How My Career Helped Me Get Over My Eating Disorder
August 7, 2018
Three years ago was the last time I made myself throw up. Since then, I’ve graduated from college, started my career, and moved cities. Sometimes, as I drive to work, I remember the girl sprawled out on the floor alone in her bedroom, begging out loud for someone to come and help her.
People in my life called me fat, likened me to a bowl of Jell-O, and commented on my “spare tire” on many occasions, and even though I kept in shape and played sports my entire life, what I looked like always seemed to be a topic of discussion. These insults came relentlessly throughout puberty, and by the time I was 17, I had a severe addiction to exercise coupled with a feverish commitment to starving myself.
Developing bulimia in college, no one would have guessed from the outside what I was battling. I have always been athletic and looked perfectly healthy; although thinner, I still had muscle and looked well enough. But in class, I would stare at the nearly transparent skin on my hands, watching the blue blood travel through my veins while contemplating how I had fooled anyone. Over the next four years, I worked out religiously and did various fad diets, all under the guise of the label “healthy.” Not once during this time did I look emaciated or, conversely, overweight.
Throughout my life, I always had an outlet to throw myself into. Whether it was school or practice or hanging out with my friends, I always found a distraction from what was going on underneath. Once I got to college, with no prevalent and time-consuming diversions, the emotions I had been running from for years caught up to me quickly. I was at a large public university with no family, no basketball practice to run off to, and no buffer to the feelings I had been avoiding. Spending my time vacillating between starving myself and throwing up, I did what I needed to get by.
“I know that the person who came to my rescue was me.”
After years of picking terrible relationships, battling disordered eating, running my body into the ground, and drinking profusely, the time to join the workforce arrived. I started in commercial real estate with no clue as to the transformation I was about to endure. Even with a tumultuous beginning, my career slowly started to take center stage. Between the hour-long commute from my parents’ home, the torment that the women in my department put me through, and the dash to coach girls’ basketball in the evenings, it was clear that I needed to dig deep if I was going to succeed. Despite the number of tears that I cried during those first few months, they were much different from the tears I shed at 19.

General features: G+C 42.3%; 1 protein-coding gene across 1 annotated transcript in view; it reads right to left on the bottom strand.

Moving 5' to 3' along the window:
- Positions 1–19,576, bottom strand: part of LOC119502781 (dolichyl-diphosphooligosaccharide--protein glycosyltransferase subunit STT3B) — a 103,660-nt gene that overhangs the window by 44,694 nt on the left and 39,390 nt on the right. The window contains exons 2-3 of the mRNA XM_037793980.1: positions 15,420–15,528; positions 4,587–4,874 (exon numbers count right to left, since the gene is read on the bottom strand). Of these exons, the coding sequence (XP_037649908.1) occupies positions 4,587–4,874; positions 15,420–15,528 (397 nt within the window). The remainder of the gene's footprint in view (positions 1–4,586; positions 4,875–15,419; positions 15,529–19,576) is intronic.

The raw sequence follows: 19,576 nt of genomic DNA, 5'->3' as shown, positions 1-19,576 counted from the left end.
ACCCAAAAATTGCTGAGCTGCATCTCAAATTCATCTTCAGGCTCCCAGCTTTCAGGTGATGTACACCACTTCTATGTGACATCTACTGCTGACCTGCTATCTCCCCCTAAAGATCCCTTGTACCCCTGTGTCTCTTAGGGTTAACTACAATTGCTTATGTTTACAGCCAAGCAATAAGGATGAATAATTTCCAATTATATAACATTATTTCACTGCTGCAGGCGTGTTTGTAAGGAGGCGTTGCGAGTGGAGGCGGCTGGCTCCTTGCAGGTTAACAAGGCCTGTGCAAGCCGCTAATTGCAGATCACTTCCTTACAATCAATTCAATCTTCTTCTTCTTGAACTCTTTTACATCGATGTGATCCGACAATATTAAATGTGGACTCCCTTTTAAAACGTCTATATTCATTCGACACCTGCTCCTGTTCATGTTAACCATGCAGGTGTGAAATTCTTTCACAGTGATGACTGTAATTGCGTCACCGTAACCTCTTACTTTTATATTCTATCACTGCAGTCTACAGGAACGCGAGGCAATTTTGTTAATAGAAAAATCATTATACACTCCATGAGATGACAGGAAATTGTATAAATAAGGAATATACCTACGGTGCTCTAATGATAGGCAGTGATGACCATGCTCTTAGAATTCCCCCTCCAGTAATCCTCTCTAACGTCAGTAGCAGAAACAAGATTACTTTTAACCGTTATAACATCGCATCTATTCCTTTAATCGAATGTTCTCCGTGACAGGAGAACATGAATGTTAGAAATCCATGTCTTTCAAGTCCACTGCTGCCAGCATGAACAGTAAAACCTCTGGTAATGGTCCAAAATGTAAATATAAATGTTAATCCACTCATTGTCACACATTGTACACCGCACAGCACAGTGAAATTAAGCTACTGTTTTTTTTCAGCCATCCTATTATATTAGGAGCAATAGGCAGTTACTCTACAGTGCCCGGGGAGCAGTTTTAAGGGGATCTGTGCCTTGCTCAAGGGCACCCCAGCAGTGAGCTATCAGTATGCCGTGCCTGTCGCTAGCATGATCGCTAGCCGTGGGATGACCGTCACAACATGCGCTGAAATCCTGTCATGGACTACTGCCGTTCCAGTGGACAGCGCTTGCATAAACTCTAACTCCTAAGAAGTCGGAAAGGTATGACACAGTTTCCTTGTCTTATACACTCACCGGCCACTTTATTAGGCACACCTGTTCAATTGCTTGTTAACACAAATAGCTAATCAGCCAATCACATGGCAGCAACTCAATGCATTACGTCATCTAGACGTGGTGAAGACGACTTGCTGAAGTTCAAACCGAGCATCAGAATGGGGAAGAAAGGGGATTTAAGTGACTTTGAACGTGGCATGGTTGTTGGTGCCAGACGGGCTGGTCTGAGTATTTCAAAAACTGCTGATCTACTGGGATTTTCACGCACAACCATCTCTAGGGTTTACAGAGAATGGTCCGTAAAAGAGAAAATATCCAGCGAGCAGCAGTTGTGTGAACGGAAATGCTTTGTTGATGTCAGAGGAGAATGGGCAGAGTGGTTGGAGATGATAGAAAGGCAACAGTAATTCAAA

As dark as it sounds, I was growing. My new life demanded me to focus on something other than what I looked like, and I had no choice but to put my energy into a new, constructive endeavor: making something of myself. I had less time to work out and eventually, I found that I actually was losing weight when working out less. No longer taxing my body, I began to understand that in order for me to be successful, I needed to learn the difference between strength and suffering.
I took my role as a middle school girls’ basketball coach extremely seriously and worked hard to set an example I wished someone had created for me. I talked about how important it was for them to believe in themselves and always be their own biggest supporter. I preached to these young girls about loving who they were and not taking themselves too seriously.
There was no room for self-doubt anymore because I was chasing something much more important than my hatred for myself. Slowly, I started proving to myself and the people that I worked with that I was a dependable, determined woman. As these notions started to sink in, I found that the person who I belittled and endlessly criticized was actually my best advocate, as well as my strongest ally. The hours that I had put into hating myself naturally morphed into the time I spent pushing to show people what I was made of. I got a promotion within six months and worked hard to show what I could do. I persevered and my drive helped me get over an eating disorder I had been battling for years. Something magical had come out of the darkest of situations: I remembered who I was.
I still have days where I come down on myself too hard, but the difference is that now I make an effort to channel my energy into something constructive. The hard knocks I took throughout my life make sense now; I look back on all of those times I laid sobbing, begging for someone to help, and I know that the person who came to my rescue was me. It took every ounce of strength I had, but I was the one who peeled myself off the bathroom floor. I was the one who understood that fulfilling my dreams was more important than the size of my waist. I was the one who used my suffering as fuel to become the best I could.
No eating disorder or addiction looks the same. As the conversation around body image continues to grow, we must emphasize the converse power of pain. We may have been downtrodden before, but we are no longer. Our hearts may have been broken, but our souls are not. By no means does everyone have to go through something quite as dramatic, but it speaks to the broader picture that no matter who you are or what you look like, there is always a way out. I am happy to say that now, after picking myself up, I have the strength to help others, and I am confident that they will do the same once their time arrives.